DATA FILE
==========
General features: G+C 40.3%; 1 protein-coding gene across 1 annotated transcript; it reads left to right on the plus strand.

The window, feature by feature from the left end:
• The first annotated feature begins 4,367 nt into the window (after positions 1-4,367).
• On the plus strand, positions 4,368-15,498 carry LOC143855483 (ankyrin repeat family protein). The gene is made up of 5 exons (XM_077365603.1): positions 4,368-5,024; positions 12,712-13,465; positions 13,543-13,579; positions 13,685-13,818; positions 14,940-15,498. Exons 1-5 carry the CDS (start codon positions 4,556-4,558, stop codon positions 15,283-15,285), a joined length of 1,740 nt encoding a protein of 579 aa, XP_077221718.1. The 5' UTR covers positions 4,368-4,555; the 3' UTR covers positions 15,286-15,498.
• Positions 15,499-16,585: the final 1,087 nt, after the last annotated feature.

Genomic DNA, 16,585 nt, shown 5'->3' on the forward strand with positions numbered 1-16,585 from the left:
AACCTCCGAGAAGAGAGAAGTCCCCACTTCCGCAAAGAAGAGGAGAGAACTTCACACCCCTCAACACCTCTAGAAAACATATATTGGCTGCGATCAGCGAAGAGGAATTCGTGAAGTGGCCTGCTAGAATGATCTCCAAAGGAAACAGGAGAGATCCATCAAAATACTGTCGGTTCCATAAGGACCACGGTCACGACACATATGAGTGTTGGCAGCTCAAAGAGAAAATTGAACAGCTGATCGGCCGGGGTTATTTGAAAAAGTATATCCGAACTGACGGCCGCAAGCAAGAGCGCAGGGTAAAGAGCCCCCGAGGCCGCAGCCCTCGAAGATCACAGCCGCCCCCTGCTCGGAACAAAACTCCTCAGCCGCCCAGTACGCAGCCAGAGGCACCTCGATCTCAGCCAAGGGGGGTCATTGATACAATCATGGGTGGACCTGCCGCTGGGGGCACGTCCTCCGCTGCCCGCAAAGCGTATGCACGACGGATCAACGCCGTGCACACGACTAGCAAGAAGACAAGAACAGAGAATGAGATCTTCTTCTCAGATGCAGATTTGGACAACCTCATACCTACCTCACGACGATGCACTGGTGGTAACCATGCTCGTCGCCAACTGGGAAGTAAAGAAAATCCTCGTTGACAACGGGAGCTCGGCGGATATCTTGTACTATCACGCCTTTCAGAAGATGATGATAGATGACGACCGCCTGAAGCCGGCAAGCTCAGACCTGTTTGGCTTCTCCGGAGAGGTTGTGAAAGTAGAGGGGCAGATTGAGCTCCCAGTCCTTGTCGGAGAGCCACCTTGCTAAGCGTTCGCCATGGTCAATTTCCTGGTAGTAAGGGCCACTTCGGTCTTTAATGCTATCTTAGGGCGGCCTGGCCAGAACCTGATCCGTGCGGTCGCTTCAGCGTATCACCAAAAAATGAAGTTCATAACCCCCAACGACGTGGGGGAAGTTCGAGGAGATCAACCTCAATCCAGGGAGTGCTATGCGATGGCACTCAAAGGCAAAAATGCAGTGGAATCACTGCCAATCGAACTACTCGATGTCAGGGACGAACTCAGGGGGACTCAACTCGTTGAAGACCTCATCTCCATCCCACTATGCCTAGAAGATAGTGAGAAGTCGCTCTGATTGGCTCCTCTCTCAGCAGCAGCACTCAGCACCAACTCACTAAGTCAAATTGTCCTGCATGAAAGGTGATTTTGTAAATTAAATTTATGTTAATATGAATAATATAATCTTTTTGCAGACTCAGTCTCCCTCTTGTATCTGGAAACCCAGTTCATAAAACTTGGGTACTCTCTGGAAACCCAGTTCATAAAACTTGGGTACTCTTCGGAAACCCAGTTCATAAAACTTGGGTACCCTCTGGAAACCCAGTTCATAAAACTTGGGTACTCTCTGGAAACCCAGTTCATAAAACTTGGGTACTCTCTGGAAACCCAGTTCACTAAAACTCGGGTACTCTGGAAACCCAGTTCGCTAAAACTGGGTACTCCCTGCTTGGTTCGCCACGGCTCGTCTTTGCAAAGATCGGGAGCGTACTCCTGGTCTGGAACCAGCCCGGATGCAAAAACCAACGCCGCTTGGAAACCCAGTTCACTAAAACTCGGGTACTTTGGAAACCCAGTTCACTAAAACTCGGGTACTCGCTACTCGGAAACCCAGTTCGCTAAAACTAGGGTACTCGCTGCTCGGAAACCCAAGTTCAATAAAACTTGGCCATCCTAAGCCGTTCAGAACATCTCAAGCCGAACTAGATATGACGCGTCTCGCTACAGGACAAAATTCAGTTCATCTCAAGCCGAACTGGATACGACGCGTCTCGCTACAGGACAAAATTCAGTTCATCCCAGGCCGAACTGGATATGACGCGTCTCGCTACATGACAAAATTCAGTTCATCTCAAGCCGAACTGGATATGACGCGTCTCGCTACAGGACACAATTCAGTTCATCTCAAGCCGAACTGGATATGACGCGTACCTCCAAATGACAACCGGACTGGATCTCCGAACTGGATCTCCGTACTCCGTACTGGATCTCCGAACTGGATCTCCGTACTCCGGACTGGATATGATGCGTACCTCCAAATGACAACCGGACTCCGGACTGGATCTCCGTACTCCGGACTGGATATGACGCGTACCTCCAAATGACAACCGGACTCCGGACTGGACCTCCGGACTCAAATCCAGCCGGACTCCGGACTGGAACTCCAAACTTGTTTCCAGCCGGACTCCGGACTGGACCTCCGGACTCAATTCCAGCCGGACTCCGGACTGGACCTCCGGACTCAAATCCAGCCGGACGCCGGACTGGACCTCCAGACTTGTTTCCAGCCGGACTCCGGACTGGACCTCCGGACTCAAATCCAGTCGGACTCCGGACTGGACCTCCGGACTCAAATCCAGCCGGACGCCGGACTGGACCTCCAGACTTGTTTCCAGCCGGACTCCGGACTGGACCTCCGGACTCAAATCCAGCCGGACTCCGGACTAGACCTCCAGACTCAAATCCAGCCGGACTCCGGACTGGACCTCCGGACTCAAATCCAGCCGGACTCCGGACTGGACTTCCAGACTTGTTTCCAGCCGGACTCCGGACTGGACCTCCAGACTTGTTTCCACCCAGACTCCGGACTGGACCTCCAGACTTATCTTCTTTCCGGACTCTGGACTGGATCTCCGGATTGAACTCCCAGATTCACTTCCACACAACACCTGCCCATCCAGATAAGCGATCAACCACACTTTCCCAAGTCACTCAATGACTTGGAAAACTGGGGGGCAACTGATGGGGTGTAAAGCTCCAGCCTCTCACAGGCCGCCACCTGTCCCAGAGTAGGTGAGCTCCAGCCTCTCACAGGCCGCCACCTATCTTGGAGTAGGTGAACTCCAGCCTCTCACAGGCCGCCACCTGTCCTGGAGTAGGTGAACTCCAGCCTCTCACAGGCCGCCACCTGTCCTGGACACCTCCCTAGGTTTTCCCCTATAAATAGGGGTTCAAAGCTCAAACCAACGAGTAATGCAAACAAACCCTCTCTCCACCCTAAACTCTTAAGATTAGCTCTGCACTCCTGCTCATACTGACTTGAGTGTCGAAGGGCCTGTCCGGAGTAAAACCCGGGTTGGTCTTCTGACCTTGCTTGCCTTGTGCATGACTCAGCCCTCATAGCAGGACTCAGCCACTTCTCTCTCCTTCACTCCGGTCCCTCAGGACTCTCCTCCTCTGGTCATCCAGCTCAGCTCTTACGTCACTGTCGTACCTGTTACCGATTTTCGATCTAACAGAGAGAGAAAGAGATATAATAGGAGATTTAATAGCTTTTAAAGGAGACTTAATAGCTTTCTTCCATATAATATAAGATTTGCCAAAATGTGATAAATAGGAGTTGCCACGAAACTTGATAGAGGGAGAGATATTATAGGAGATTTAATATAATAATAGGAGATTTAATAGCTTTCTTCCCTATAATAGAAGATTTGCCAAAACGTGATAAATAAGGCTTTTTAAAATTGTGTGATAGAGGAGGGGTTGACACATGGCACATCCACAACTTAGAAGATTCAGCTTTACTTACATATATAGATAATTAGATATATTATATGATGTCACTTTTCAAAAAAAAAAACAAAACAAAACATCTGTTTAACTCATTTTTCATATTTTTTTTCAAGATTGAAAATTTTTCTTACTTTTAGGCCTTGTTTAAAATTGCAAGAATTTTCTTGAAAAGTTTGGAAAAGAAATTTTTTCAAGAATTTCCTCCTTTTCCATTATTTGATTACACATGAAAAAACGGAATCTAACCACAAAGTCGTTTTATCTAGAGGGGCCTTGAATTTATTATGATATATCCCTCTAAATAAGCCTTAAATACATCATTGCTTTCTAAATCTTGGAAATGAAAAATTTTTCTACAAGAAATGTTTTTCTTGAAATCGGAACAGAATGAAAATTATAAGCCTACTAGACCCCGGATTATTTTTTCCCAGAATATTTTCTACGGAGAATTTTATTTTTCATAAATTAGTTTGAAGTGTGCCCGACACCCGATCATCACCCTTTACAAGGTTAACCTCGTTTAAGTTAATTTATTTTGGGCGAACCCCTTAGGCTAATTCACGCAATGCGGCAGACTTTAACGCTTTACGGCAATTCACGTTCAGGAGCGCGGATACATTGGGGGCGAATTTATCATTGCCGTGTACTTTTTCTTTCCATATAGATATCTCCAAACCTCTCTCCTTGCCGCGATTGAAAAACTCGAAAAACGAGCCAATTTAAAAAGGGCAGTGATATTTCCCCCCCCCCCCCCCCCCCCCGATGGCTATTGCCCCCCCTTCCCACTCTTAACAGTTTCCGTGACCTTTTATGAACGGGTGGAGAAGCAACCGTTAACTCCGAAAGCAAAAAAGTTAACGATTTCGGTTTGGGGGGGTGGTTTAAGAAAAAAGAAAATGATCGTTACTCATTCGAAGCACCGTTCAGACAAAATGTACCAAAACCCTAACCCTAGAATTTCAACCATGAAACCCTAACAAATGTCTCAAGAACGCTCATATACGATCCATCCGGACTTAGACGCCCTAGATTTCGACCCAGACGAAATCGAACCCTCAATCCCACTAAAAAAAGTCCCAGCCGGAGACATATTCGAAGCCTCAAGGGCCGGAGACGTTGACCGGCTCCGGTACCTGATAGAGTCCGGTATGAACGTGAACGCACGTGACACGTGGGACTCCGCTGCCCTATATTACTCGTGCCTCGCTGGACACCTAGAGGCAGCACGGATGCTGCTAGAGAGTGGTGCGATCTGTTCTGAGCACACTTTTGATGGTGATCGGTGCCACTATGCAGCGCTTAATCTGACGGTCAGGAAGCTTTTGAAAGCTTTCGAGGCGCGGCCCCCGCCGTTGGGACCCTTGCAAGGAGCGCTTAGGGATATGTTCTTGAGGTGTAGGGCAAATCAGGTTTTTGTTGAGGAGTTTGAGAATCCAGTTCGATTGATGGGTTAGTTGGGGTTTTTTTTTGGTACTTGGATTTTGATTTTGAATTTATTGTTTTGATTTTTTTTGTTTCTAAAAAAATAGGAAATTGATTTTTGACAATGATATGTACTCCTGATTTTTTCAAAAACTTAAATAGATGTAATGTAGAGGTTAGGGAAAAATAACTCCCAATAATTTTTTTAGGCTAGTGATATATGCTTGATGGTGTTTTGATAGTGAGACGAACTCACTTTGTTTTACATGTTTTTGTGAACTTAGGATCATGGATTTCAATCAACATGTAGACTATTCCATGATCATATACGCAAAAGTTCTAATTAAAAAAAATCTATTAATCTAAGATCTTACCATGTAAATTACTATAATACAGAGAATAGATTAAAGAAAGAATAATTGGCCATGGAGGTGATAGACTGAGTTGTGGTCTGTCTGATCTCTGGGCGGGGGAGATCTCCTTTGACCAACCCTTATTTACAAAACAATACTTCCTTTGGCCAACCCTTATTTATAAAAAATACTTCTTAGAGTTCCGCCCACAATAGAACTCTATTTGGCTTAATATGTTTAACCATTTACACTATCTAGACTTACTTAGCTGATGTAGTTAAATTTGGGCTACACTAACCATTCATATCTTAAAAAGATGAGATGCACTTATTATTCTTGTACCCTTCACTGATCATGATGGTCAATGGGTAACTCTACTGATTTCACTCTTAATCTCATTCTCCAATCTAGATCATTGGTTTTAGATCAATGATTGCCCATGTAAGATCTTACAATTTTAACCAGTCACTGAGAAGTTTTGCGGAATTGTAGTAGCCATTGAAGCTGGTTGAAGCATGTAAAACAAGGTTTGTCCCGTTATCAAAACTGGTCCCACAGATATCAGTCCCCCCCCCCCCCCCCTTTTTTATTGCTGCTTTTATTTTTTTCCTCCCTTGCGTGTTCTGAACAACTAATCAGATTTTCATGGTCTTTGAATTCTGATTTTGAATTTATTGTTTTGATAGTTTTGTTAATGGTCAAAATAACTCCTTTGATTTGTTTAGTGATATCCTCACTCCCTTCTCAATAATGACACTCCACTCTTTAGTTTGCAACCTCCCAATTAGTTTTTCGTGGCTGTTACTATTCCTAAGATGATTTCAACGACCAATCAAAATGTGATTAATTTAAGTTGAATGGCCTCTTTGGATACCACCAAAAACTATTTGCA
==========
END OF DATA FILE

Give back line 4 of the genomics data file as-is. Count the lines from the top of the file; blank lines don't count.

• On the plus strand, positions 4,368-15,498 carry LOC143855483 (ankyrin repeat family protein). The gene is made up of 5 exons (XM_077365603.1): positions 4,368-5,024; positions 12,712-13,465; positions 13,543-13,579; positions 13,685-13,818; positions 14,940-15,498. Exons 1-5 carry the CDS (start codon positions 4,556-4,558, stop codon positions 15,283-15,285), a joined length of 1,740 nt encoding a protein of 579 aa, XP_077221718.1. The 5' UTR covers positions 4,368-4,555; the 3' UTR covers positions 15,286-15,498.